To the outsider, it can be hard to see: Plants still grow, flowers bud, bears awake, and marmots breed. Broad-tailed hummingbirds still trill around a landscape that evokes the opening scene of The Sound of Music, with flowery meadows and granite peaks.

People are talking a lot about plastic straws these days — how international corporations like Starbucks and Marriott International are banning them, and the deleterious impact they have on the environment.

The cows were silent on a recent July morning at Mill-King dairy farm in McGregor, Texas. They stood under shade trees, digesting their breakfast, while cicadas buzzed in the branches overhead.

"It's starting to warm up, so they're starting to get a little bit less ... frolicky," says Craig Miller, watching from the fence line.

His grandfather started this farm. Now he runs it, producing nonhomogenized milk from a mostly grass-fed herd. He says this cow behavior is exactly what he expects as the temperature rises.

Something was not making sense.

The Montreal Protocol had been in effect for more than 30 years to rid the planet of products that emit chemicals called chlorofluorocarbons — or CFCs, as most people know them.

When it comes to the sea level rise caused by global warming, there appears to be a misnomer floating around the collective conscience of most Americans, says Gregory Dusek.

“I think a lot of people think of sea level rise as something that's not going to be impacting us for some time,” says Dusek, who serves as the chief scientist of the National Oceanic and Atmospheric Administration (NOAA)’s Center for Operational Oceanographic Products and Services.

If you've been to a beach this summer, anywhere from Texas to the Carolinas, you've likely seen it. Masses of brown seaweed, sometimes a few clumps, often big mounds, line the shore. It's sargassum, a floating weed that's clogging bays and piling up on beaches in the Gulf and Caribbean.

On Miami Beach recently, Mike Berrier was enjoying the sun and the water, despite the sargassum weed.

Copyright 2018 NPR. To see more, visit http://www.npr.org/.

AILSA CHANG, HOST:

If you've never considered what happens to the remnants of the fully loaded plate of enchiladas, chips and salsa you grab from the buffet at an all-inclusive Mexico resort, you might be in for a shock.

Mexico's Velas Vallarta produces a veritable ton of food waste each day, but rather than dumping it into the trash, the Puerto Vallarta resort delivers roughly 700 pounds of it, each morning, to a hog farmer down the road to use as feed.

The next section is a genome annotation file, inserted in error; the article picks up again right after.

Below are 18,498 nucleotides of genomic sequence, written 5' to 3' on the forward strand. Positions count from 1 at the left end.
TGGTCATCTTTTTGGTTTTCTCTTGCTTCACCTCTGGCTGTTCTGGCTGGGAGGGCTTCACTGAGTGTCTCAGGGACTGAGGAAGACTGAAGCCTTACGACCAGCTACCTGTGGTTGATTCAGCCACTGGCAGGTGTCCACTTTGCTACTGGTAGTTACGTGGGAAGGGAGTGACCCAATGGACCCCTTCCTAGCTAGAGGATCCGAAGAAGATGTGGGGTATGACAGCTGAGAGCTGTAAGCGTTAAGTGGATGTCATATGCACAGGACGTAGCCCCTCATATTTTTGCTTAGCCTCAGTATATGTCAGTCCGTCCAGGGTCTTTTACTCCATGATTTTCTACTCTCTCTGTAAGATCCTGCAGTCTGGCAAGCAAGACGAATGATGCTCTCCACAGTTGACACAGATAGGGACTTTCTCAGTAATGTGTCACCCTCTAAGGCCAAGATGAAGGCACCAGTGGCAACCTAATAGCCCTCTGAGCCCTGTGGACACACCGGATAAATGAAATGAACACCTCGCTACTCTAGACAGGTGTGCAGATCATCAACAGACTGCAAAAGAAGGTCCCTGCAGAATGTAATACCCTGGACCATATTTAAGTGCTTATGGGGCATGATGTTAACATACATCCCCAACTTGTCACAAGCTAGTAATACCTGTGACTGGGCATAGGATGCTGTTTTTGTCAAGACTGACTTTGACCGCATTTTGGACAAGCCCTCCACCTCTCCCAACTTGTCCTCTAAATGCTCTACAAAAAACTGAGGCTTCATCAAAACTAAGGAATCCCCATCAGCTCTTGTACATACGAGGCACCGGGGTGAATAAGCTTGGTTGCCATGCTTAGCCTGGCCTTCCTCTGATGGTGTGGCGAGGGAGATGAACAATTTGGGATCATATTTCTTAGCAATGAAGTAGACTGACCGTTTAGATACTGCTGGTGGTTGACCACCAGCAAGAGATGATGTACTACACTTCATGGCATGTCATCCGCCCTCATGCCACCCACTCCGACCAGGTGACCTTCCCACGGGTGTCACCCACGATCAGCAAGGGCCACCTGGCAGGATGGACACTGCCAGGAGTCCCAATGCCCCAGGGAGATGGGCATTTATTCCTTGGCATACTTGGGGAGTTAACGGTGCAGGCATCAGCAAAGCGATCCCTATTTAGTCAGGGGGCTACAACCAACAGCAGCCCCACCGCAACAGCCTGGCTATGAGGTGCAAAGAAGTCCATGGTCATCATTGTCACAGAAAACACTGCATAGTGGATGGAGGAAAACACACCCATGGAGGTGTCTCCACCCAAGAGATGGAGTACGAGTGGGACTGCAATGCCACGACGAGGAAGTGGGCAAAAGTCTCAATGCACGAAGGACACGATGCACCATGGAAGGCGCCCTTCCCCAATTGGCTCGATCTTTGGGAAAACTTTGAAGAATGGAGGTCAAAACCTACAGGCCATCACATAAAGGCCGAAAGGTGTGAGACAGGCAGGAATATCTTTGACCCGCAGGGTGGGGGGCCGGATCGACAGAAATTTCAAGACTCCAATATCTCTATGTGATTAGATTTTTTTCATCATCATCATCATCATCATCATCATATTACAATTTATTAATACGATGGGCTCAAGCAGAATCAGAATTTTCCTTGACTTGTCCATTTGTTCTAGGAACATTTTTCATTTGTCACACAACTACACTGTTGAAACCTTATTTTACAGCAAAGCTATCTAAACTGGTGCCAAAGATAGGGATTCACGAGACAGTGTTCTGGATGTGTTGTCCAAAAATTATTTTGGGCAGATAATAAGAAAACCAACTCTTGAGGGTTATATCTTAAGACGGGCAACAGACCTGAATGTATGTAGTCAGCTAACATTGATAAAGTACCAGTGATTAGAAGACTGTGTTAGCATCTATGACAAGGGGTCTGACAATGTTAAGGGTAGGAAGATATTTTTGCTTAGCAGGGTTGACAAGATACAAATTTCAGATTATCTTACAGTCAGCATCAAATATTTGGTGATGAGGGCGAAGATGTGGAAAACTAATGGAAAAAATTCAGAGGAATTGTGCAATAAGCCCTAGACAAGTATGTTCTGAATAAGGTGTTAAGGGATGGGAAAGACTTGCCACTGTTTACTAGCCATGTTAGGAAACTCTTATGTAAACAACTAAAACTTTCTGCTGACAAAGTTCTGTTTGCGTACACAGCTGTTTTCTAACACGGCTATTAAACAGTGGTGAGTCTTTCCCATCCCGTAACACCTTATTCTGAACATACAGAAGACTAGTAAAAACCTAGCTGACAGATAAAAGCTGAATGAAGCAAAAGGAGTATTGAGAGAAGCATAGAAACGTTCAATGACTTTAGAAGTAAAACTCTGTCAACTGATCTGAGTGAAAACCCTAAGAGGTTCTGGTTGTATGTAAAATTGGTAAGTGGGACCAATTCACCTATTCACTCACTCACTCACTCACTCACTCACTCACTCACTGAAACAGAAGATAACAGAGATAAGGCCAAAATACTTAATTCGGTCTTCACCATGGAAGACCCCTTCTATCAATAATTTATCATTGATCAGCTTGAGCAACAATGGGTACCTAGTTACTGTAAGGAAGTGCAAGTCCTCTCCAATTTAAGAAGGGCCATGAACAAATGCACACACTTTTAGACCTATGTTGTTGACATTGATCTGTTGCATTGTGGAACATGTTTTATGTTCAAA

Copyright 2018 Michigan Radio. To see more, visit Michigan Radio.

NOEL KING, HOST:

Copyright 2018 NPR. To see more, visit http://www.npr.org/.

ARI SHAPIRO, HOST:

Each spring, barnacle geese migrate more than 1,800 miles from the Netherlands and northern Germany to their breeding grounds in parts of Russia above the Arctic Circle.

The journey north usually takes about a month, and the geese make multiple stops along the way to eat and fatten up before they lay their eggs, says Bart Nolet of the Netherlands Institute of Ecology and the University of Amsterdam.

When WAMU photographer Tyrone Turner got the opportunity to travel to Antarctica, he thought he would be fascinated with the continent's wildlife.

But instead, it was the ice — in its myriad shapes and textures, "bathed in polar light that morphed from powerfully sharp and blue, to gentle and pink" — that Turner says mesmerized him.

"Antarctica just seemed to me absolutely 'the other world,'" Turner says. "There is no other landscape like it."

The days of plastic straws are drawing shorter.

Marriott International on Wednesday became the latest big company to announce it will stop using plastic straws, saying it would remove them from its more than 6,500 properties by next July. The giant hotel chain said it will stop offering plastic stirrers, too.

A basketball-sized lava bomb slammed through the roof of a tour boat near an active fissure of Hawaii's Kilauea volcano early Monday morning, showering the vessel with debris and injuring 23 people, according the Hawaii County Civil Defense Agency.

Officials described the incident on Facebook writing that an explosion off the coast of Kapoho hurled several lava bombs onto the boat — called Hotspot — at about 6 a.m. local time.

Copyright 2018 NPR. To see more, visit http://www.npr.org/.

ARI SHAPIRO, HOST:

The dense network of cables that make up the Internet is likely to be inundated with saltwater as sea levels rise, a new analysis suggests, putting thousands of miles of critical infrastructure along U.S. coastlines underwater in the next 15 years.

Pages